City Planning Director Mitchell Silver plans to press charges against a woman who he says punched him Tuesday at a planning commission hearing on a controversial Sheetz gas station.
Silver said he took out charges against the alleged attacker Wednesday morning, but a Wake County magistrate said Wednesday afternoon that a warrant hadn’t been issued yet.
Silver – a veteran city planner who recently wrapped up a two-year stint as president of the American Planning Association – has attended countless heated public hearings in his career, but he said Tuesday’s incident marked the first time he’s been assaulted on the job.
“My general feeling is the public certainly has a right to voice their concern or opposition to any matter. However, assaults on an elected or appointed official or staff should not be tolerated,” Silver said Wednesday, declining to comment further.
Sign Up and Save
Get six months of free digital access to The News & Observer
Raleigh police spokesman Jim Sughrue said an officer responded to a call from the council chamber at City Hall, but because the case would be classified as a simple assault, Silver was responsible for filing charges.
City Manager Russell Allen said he learned of the incident Wednesday. He said Silver was punched in the shoulder shortly after the planning commission approved rezoning for a Sheetz gas station in Northeast Raleigh. The alleged attacker, he said, “was not satisfied with the outcome.”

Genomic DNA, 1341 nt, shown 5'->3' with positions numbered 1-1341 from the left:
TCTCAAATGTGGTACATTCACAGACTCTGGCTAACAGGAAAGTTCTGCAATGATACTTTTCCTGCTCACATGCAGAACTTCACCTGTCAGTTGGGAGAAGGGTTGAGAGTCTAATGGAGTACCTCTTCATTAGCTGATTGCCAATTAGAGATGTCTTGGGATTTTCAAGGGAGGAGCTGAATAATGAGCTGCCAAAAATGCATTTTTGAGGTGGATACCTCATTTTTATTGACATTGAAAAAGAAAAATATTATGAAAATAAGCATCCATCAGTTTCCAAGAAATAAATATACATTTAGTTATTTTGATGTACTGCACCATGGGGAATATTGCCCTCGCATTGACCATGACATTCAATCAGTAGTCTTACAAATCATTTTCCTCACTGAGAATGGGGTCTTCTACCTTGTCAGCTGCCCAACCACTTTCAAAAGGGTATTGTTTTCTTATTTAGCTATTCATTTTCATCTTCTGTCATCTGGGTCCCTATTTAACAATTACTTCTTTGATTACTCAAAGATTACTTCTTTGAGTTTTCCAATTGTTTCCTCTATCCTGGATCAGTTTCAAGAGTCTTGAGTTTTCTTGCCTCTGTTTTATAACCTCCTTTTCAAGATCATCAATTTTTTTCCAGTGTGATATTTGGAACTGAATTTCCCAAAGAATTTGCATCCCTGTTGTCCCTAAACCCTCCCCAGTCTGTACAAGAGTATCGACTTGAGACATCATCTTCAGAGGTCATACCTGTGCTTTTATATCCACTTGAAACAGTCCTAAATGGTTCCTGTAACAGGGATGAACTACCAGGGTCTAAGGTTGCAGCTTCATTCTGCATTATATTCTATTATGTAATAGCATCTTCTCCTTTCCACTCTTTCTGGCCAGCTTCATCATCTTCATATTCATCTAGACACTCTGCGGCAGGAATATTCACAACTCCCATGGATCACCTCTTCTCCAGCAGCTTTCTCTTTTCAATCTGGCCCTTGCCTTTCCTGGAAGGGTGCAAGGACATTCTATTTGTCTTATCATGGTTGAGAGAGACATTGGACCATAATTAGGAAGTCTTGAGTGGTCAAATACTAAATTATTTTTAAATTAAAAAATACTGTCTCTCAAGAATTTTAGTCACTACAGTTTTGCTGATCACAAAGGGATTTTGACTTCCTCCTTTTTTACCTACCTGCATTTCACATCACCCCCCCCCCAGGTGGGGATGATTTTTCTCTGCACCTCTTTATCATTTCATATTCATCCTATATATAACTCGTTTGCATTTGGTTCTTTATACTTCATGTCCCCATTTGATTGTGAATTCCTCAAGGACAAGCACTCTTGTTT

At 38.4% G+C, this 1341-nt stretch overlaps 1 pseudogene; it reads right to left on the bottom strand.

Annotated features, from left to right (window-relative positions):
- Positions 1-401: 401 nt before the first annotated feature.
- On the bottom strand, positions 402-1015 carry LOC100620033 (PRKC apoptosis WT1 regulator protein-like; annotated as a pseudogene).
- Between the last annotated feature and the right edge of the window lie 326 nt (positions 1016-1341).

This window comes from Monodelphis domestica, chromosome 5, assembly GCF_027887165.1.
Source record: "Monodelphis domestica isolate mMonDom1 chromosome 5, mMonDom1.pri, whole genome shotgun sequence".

“I’ve encouraged him to press charges as I would with any employee,” Allen added. “It’s never ever acceptable for someone to be assaulted in their line of duty.”
Lillian Thompson, an opponent of the gas station who used to work in Silver’s department, admitted Wednesday night that she had a heated exchange with Silver but described the contact as a “tap on the shoulder.”
“I admit it was inappropriate and I did apologize,” she said. “... He was not hurt in the least bit.”
She said her email apology sent Tuesday did not get a reply from him, and she was unaware of any pending charges against her.
While Allen says he sometimes requests police officers at city council meetings that might get heated, planning board meetings don’t typically fit the bill. “Planning commission and zoning cases can be contentious, but never elevated to that state,” he said.
The proposed 24-hour Sheetz at the intersection of New Hope and Buffaloe roads has been a hot topic in surrounding neighborhoods for months. Neighbors are worried that the gas station would worsen traffic, erode the character of their neighborhood and send property values tumbling.
The planning commission voted 5-3 to approve rezoning, which will go before the Raleigh City Council next month.
Staff writer Sarah Barr contributed to this report.